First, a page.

Draper Postmaster 87; 27 Years in Service

Robert A. Cook, Pioneer from Missouri, Still Gives Mail to Miners in the Gold Hill Country

During the years in which he has served Draper, Mr. Cook has become a sort of a father to the whole community. Through his hands pass the messages that bring sorrow or joy into a home and it seems as each one is a personal gift from him.

Draper Postmaster 87; 27 Years in Service

At sundry times other postmasters have laid claim to the distinction that they were the oldest postmaster in point of service and Mr. Cook has laid aside the paper in which such claims were printed with a smile. He and his friends are sure that he is the oldest one in the state and think that perhaps he may be the oldest one in the United States.

In a little five-by-six post office at Draper, near Gold Hill, Robert A. Cook, eighty-seven years of age, the oldest postmaster in Oregon, has dealt out letters and papers to the miners for twenty-seven consecutive years.

Coming here forty-six years ago when the west was wild, overland to Salt Lake from Missouri with an ox team, and thence to Southern Oregon, Mr. Cook grew old with the country. At the middle fork of Foots Creek, twenty-five miles from Medford which then had a post office and a few stores, Silas Draper ran a store and took care of the United States mail for the miners who swarmed through that locality. In 1884 Mr. Cook took charge of the post office and since that time has conducted it. For remuneration he gets his cancellations amounting perhaps to $21 a year. He lives with his son, Robert Cook on his ranch but his business hours are spent in the little clapboard post office with the words “Draper Post Office” burned on the front door.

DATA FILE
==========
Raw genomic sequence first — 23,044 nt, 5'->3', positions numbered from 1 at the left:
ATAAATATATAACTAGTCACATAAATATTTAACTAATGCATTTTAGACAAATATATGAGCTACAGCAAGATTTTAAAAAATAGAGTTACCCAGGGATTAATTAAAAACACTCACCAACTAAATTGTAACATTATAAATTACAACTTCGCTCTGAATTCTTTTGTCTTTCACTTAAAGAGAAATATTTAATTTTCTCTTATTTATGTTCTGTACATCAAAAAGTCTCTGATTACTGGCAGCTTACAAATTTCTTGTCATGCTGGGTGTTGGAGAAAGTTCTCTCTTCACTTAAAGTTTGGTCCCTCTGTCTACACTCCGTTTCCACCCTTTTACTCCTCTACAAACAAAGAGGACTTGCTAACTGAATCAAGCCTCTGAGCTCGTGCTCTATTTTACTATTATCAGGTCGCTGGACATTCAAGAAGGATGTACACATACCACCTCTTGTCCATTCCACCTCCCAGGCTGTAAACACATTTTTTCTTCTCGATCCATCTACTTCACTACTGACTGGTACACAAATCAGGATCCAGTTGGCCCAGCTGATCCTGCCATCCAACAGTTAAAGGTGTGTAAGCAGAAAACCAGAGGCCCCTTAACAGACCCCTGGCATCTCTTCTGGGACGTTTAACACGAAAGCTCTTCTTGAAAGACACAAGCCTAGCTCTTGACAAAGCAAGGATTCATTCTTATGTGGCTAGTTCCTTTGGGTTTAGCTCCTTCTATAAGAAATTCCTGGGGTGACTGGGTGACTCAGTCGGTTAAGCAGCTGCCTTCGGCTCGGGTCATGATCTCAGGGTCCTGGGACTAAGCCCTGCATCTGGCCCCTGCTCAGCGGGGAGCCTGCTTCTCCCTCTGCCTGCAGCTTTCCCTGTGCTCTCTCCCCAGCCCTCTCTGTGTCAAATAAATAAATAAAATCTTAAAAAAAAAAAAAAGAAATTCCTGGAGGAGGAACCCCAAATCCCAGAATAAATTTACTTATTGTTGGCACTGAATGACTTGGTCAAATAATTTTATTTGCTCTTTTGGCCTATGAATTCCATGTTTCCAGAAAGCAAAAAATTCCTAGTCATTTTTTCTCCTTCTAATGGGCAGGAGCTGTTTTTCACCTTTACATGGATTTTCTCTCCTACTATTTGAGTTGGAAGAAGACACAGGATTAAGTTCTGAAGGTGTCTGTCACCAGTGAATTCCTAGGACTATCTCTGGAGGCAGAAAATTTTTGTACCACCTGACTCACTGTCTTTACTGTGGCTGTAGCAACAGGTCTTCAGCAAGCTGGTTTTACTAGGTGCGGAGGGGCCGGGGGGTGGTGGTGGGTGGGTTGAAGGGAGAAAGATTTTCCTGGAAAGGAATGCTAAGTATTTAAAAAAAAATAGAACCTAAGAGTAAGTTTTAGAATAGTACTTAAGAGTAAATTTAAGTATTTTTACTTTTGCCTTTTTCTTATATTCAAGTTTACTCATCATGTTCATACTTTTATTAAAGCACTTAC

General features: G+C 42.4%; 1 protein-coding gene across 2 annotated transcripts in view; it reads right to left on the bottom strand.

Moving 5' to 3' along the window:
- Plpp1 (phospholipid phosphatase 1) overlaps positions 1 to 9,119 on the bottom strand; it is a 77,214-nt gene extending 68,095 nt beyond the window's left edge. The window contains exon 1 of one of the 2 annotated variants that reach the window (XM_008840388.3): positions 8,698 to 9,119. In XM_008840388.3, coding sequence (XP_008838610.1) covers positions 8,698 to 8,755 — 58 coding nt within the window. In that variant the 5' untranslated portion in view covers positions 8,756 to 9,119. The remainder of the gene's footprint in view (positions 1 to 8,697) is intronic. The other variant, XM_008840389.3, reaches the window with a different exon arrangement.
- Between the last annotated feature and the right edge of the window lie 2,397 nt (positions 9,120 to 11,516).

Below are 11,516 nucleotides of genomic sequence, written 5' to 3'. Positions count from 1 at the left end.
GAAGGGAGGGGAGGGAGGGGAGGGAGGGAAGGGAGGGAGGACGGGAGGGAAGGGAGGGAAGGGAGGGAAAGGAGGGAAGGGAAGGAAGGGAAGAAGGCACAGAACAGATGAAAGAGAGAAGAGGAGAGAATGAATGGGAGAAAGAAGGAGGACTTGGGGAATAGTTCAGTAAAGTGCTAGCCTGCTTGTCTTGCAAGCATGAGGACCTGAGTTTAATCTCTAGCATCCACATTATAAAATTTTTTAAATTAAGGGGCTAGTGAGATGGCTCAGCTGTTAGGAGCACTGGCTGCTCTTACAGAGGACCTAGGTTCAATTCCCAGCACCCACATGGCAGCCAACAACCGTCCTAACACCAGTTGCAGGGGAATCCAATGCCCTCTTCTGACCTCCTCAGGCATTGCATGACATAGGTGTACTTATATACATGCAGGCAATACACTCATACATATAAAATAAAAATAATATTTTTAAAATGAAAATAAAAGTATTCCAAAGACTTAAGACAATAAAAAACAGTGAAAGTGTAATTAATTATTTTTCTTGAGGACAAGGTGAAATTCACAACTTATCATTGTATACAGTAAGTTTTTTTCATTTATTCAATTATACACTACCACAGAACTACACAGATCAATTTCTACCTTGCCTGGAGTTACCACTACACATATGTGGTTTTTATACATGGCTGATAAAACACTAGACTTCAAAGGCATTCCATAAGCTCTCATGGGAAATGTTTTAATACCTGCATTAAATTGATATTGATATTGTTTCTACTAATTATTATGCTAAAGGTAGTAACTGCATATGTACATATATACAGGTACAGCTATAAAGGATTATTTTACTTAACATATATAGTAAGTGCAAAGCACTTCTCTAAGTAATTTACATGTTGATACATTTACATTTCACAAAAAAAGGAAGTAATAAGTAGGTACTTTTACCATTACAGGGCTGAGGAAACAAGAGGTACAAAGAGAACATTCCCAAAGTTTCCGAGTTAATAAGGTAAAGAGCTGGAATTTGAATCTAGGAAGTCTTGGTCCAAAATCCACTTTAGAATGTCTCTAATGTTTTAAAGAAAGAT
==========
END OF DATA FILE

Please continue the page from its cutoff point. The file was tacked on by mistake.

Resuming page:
Published in the Medford Sun, July 12, 1911, page 1
Collection of the Southern Oregon Historical Society, Medford, OR
Courtesy Karen Cook Hubbard, 2012